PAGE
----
Wednesday, July 29, 2015

Solo Planets

Colonizing a planet probably costs an alien civilization a lot of money, in whatever measure they use to regulate their economy. It means a commitment of valuable resources that will leave the recycling loop, probably permanently, as if a ship is built, stripping it down and reusing the parts might well be done in space, rather than by dropping them down to the planet’s surface. It means energy will be expended in addition to the energy used to power the civilization. People or robots or intellos will devote their time to the task, instead of to the tasks of running the cities.

Both category 0 and category 1 alien civilizations have as one of their memes to colonize the galaxy, and both are looking for planets that are suitable. Both of them would like to do as many planets as possible within some time frame and with the minimum amount of resources needed. Alien civilizations learn early, within a few millennia, how to be efficient and how important it is to minimize waste and unrecyclable consumption. Otherwise they go out of business. Thus, a colonizer is trying to do the colonization of a planet as inexpensively as possible.

Some planets obviously will need much more expense than others. We call planets, sweet spot planets, if they are very close to the desired attributes of the final design for a colony. Some attributes are unchangeable, such as surface gravity, others are malleable, such as the ecology. Of the malleable ones, some take aeons to fix, which is no problem, others may take a comparatively short time, such as cleaning out an area of a hundred or so asteroids which have the potential to impact the target planet within a million years or so.

There is one other unique case that the colonizers will notice. What do they do when they find a planet which will indisputably evolve into a home world with creatures just like the colonizers, or rather, just like the colonizers were before they doctored up their own genes to improve themselves. They don’t have to do anything to it, as it will already become what they would have wanted it to. For zero expense, they achieve the same result.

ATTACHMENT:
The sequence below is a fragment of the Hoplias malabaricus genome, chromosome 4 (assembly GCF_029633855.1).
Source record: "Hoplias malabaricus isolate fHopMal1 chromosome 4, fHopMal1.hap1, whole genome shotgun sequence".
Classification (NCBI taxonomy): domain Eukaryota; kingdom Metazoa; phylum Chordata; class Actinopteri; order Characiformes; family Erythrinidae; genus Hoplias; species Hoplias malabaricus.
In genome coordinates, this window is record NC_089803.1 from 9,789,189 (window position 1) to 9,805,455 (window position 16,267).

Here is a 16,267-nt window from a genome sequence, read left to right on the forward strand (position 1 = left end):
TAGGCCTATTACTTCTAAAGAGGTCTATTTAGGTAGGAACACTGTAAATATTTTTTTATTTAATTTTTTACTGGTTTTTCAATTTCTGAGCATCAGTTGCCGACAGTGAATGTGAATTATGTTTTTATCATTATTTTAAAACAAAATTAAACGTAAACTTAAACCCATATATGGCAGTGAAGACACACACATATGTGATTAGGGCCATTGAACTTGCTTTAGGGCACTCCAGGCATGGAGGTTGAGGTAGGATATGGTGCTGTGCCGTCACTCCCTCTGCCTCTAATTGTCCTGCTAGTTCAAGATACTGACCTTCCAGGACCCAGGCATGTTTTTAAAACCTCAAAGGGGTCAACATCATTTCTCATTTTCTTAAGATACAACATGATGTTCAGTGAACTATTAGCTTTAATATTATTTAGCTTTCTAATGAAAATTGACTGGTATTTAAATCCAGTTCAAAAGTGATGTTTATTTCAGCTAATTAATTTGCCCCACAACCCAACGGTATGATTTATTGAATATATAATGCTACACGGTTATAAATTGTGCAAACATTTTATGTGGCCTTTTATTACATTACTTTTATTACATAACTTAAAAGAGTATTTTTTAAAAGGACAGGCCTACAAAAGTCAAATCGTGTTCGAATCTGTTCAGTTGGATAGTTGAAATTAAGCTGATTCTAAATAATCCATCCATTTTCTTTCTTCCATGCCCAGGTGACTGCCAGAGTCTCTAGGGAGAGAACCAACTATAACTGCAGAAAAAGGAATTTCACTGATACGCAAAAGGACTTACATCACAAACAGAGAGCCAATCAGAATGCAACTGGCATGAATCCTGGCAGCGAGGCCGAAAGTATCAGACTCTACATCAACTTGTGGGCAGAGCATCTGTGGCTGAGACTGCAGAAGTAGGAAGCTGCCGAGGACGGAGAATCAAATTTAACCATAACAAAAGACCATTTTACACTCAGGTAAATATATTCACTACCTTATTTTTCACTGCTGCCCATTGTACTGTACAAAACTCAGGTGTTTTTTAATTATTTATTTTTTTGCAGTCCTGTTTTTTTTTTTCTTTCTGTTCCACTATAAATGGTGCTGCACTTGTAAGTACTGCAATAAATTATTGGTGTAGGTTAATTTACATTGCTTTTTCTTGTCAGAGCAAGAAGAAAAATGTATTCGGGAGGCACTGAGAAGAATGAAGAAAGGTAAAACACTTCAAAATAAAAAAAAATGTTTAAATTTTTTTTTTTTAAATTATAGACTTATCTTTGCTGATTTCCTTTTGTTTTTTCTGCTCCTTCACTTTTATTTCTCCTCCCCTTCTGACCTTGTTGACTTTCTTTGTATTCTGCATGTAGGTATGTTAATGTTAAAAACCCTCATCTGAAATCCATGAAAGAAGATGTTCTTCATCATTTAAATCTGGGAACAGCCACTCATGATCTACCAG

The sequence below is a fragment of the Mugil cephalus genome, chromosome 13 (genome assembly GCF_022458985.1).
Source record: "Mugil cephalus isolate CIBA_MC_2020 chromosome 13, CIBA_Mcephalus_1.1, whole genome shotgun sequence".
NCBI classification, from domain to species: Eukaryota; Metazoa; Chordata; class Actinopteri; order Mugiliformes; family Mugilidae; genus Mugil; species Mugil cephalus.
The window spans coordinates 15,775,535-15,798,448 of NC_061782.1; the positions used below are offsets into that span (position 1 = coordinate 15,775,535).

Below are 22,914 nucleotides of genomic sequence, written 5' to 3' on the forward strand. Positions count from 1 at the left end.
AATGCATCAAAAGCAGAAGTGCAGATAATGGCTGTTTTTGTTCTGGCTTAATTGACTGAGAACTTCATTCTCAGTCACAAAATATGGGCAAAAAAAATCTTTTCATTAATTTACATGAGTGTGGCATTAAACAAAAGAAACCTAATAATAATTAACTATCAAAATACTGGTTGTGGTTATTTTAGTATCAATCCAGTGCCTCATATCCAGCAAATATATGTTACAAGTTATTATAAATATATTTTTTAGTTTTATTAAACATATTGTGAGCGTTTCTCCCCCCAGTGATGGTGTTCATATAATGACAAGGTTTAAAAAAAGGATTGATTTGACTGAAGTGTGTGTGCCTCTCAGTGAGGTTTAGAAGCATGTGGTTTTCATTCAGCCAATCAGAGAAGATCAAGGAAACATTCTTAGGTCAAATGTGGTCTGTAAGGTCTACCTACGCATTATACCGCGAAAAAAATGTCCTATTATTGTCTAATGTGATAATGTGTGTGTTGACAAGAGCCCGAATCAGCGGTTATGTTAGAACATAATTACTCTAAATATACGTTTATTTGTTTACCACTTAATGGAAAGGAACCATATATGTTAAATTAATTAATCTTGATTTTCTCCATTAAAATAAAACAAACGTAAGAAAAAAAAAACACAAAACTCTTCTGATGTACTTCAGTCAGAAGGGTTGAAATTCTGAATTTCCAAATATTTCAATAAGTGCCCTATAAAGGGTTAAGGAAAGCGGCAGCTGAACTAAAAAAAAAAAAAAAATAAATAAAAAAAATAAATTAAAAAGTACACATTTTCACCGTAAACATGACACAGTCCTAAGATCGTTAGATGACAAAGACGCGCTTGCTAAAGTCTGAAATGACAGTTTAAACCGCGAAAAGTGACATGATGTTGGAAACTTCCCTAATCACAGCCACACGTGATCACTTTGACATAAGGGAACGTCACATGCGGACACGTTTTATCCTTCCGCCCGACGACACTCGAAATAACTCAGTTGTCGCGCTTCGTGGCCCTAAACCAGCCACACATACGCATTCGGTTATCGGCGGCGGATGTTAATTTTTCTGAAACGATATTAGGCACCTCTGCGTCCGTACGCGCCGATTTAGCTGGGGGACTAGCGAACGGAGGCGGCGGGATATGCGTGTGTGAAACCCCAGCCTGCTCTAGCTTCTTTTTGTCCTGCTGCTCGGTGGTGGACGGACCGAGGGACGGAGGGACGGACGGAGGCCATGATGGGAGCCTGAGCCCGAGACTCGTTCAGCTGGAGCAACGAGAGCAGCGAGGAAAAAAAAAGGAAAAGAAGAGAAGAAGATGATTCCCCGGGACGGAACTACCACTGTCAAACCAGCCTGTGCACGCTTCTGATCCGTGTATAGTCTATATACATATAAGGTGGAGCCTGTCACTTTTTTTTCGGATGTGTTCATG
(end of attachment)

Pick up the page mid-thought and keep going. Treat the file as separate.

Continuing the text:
They could look at their knowledge of the evolution of planets, just like their home world or very similar, and state when the various transitions will occur in the unassisted evolution of the planet. They know what will happen, and probabilistically speaking when it will, as probabilistic events are outside their omniscience. They would know a distribution of times for each of them to happen. They have a choice to make: try and speed up the stages of evolution on the planet, or use their resources on another planet that probably wouldn’t develop life or intelligent life, and make it happen there. If they can cut a hundred million years out of the evolutionary process, perhaps their decision will go one way. If they can cut only 10 million years out, perhaps another way. If they can cut a billion years out, yet a third way. Since we have not invested enough resources in the origin of life question, we cannot yet form an idea of how much time might be saved, nor of how much effort it is to change this time. If the effort is as simple as sending a small probe there with some cells that would be self-sufficient on the planet, and then dropping them into the ocean at some propitious spot, perhaps they would do it to speed up evolution even by a small amount.

For the purpose of discussing this type of planet more easily, let’s call any planet which will, with high probability, develop life and intelligent life on its own, if left unaided, a solo planet. This definition is broad, and is not exactly what some of the colonizers are looking for. Recall that category 0 and category 1a colonizers, those with the Columbus and the heritage memes, are interested in replicating their own ecology, that of their home planet, on their colonies. Category 1b on the other hand, with the warden meme, is interested in promoting life throughout the galaxy. Civilizations in the category 1b would look upon any solo planet and probably let it alone. Civiliztions in category 0 will eliminate any ecology that does not match theirs, unless it is a well-defended planet. Category 1a home planets will make the decision economically. They are interested in multiplying their home world through the galaxy, and if it is easier to find a sweet spot world elsewhere, without life or with a very early stage of life that is easily supplanted by their own, it is better that trying to eradicate life on a solo planet in a later stage of evolution.